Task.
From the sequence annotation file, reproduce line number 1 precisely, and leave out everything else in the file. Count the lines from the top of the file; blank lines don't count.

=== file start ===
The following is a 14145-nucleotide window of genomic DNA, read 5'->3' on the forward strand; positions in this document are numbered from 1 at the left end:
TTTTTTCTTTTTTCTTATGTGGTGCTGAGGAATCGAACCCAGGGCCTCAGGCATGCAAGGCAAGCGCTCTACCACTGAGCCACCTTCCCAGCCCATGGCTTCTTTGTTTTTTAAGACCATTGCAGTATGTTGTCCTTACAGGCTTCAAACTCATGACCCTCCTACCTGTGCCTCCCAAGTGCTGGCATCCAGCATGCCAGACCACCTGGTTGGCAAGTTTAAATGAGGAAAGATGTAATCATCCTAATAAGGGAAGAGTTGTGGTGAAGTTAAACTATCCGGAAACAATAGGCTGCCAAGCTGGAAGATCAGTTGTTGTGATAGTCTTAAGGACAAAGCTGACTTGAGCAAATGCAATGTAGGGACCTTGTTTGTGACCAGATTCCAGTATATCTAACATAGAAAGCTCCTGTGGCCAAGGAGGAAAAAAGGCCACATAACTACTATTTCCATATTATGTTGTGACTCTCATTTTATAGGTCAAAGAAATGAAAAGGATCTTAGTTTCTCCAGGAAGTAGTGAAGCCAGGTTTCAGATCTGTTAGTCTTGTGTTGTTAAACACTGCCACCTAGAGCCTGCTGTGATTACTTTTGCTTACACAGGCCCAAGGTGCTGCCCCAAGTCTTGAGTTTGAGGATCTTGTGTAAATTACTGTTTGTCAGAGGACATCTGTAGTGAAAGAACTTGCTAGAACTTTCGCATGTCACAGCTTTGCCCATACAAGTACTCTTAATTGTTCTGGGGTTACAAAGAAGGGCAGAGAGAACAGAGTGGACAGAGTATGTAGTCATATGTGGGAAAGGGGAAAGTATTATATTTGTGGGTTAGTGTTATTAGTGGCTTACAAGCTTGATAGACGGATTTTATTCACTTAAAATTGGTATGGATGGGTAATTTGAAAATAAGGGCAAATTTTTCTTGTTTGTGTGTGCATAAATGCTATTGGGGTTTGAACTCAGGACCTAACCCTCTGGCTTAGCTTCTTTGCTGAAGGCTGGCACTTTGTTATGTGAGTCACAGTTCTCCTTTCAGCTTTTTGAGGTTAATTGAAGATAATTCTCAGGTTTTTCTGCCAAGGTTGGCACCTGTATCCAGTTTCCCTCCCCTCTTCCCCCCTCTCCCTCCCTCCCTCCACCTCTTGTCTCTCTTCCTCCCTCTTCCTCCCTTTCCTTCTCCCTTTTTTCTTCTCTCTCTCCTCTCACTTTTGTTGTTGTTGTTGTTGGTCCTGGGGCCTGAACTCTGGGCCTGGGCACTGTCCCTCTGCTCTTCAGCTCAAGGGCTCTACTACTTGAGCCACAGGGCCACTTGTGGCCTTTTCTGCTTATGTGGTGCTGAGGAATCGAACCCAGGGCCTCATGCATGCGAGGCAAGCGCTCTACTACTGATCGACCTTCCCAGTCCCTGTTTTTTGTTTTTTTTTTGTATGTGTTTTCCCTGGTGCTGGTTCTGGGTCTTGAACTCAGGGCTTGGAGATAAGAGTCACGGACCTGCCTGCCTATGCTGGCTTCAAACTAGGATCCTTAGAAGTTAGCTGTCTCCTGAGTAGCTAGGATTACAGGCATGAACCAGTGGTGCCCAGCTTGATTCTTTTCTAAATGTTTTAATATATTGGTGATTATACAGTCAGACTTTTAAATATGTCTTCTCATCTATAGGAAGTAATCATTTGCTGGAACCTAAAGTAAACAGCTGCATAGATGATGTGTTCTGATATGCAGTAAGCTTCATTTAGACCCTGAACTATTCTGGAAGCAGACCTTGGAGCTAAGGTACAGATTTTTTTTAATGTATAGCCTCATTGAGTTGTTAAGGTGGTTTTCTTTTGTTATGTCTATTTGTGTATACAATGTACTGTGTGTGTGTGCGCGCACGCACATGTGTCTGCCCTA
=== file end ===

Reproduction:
The following is a 14145-nucleotide window of genomic DNA, read 5'->3' on the forward strand; positions in this document are numbered from 1 at the left end: